An Elizabethan fool was an inept orator of the obscene given consent to mock and entertain those residing in the King’s court; a definition of the former being a member of a royal court who entertains with jokes and antics, “the Elizabethan fool represents free speech and an un-jaundiced view of a new social fabric” . Relationships between a Fool and his monarch were determined by the boldness of the Fool alongside the King’s tolerance. Fools had a certain amount of comedic licence, often uttering axioms that could be deemed as impertinent. Although Fools have to adhere to certain boundaries (not overstepping the line as far as personal jokes, insulting the monarchy and being over indulgingly crass are concerned), Lear’s Fool seems to overstep these invisible restrictions. This inextricably constructs a multifaceted relationship between the two divergent characters that can be construed in various contexts. It often transpired in the Elizabethan era that many mentally handicapped men found employment exploring their own deficiencies as jesters and at times unable to distinguish between jokes and offence. Lear's fool could have possibly been written as handicapped, therefore providing a reasonable excuse for his outspoken speeches. Lear and the Fool’s relationship is an interesting and intriguing feature of the play and it is difficult to establish a distinction between Fool and Wiseman within the pair. This prompts many questions to arise about Lear and his Fool and as Enid Welsford suggests “Which is the wise man, which is the fool?” we can start to see just one of the many sides of a very convoluted bond.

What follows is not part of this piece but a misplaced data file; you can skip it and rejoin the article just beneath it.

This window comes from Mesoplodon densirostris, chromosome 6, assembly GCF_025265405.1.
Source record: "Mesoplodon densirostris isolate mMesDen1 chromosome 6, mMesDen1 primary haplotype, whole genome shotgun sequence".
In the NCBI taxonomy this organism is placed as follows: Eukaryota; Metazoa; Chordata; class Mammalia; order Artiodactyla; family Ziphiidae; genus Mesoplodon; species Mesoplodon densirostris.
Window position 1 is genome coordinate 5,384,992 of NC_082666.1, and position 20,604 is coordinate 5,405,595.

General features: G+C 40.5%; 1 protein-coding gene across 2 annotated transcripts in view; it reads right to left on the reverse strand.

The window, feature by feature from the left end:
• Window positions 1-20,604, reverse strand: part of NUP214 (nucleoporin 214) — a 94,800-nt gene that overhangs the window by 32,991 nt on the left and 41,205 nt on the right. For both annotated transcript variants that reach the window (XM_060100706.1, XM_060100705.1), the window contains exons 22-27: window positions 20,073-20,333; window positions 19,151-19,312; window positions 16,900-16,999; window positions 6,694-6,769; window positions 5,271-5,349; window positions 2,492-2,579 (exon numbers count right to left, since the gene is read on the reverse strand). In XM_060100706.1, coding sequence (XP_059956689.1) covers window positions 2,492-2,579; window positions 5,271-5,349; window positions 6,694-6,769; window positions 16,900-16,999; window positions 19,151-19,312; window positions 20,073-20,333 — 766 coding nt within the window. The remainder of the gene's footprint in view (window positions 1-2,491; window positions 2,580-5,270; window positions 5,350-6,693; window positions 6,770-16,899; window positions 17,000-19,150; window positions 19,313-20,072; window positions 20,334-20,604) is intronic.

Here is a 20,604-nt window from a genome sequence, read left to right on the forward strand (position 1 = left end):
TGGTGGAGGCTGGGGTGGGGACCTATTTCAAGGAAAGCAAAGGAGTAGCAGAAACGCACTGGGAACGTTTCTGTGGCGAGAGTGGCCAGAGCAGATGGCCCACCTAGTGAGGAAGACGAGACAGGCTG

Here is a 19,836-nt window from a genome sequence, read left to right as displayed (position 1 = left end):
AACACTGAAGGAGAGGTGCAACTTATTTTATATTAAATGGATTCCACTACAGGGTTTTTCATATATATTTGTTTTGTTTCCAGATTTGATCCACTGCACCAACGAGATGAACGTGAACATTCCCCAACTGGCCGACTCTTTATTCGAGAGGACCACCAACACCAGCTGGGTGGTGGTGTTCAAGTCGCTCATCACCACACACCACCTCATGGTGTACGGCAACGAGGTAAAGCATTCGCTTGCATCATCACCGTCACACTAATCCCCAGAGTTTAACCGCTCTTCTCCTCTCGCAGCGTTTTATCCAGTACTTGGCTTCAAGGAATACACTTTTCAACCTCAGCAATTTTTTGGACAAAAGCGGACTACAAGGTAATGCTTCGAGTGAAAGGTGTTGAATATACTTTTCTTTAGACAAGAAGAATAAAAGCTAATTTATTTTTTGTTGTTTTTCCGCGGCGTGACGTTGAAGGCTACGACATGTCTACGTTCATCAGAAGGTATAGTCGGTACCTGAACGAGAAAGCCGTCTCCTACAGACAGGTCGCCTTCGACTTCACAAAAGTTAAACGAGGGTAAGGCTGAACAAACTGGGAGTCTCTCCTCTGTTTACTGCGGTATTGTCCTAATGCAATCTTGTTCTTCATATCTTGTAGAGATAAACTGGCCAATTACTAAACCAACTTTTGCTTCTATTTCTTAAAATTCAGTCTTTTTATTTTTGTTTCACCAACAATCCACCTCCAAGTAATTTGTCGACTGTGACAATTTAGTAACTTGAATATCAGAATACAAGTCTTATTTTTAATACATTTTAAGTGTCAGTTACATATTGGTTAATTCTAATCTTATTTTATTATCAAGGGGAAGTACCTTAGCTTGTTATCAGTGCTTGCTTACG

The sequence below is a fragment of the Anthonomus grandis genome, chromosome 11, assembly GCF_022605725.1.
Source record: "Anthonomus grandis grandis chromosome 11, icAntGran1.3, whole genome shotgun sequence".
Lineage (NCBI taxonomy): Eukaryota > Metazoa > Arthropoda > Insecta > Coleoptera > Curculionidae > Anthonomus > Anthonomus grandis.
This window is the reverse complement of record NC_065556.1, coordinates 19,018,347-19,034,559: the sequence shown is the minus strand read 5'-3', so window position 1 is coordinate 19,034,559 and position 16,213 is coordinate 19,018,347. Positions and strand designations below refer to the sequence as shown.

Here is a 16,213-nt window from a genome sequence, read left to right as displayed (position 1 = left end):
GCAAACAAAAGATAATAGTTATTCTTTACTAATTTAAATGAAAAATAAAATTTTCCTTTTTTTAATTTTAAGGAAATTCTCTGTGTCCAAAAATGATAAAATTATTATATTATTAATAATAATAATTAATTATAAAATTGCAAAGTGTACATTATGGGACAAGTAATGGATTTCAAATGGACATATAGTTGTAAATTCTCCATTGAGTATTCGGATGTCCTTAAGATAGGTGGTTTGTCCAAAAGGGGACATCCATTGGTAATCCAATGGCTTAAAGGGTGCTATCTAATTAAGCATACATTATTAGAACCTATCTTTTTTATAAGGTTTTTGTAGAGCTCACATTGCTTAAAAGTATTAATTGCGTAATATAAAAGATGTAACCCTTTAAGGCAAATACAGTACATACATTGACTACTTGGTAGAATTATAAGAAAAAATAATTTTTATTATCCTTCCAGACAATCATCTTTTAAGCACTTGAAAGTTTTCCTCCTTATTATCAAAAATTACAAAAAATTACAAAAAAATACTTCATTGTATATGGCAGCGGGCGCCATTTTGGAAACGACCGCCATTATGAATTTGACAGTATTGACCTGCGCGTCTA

In a typical Elizabethan household, a servant and master would remain mutually exclusive. King Lear explores a new type of bond where Lear and his Fool are concerned. It is suggested that the King rides alongside the Fool, in Act 1 Scene 5, exclaiming, “Come, boy”, showing affection for the child-like comic and a desire to be close to him and ride alongside each other, almost as equals. This would have been quite unusual in Elizabethan times as a King and his servants were markedly segregated. This physical proximity is an indicator of how the professional relationship between a servant and his master has broken down to reveal more informal relations. There is a definite ease at which the two converse whereas the conversations between Regan and her servant, Oswald, seem very confined to social graces and professionalism. Oswald has a more polite disposition as opposed to affectionate, often producing near mechanical responses, “Ay, madam”, and remaining silent until spoken to. This differs greatly with the Fool’s complete disregard for courteous behaviour in the presence of his superiors, creating a strong contrast for the audience, to see within the social boundaries of King Lear in accordance with the King’s court. The Fool and Lear address each other with more affectionate terms compared to a typical relationship in Elizabethan service. Lear refers to his Fool as “boy”; this could be a reference to the Fool being like a son to him or to the Fool’s childish nature. The fool habitually refers to Lear as ‘nuncle’, “If thou wert my fool, nuncle, I’d have thee beaten for being old before thy time”, an “affectionate, childish abbreviation that emphasizes the fool’s simple dependence on Lear” . This abbreviation shows how simpleminded the fool can be at times and his young disposition, although he may in fact be older than his language and mannerisms perceive as many Elizabethan fools stayed in service of the monarchy long after reaching middle age. The Fool’s use of questions and generally curious nature are reminiscent of a small child, as they tend to be very inquisitive at young ages. A noticeable effect of the relationship is Lear’s complete lack of iambic pentameter when addressing his “boy”. Lear, in a temporarily quizzical state of mind in Act 1 Scene 5, allows the Fool to interrupt him while he speaks, “I did...
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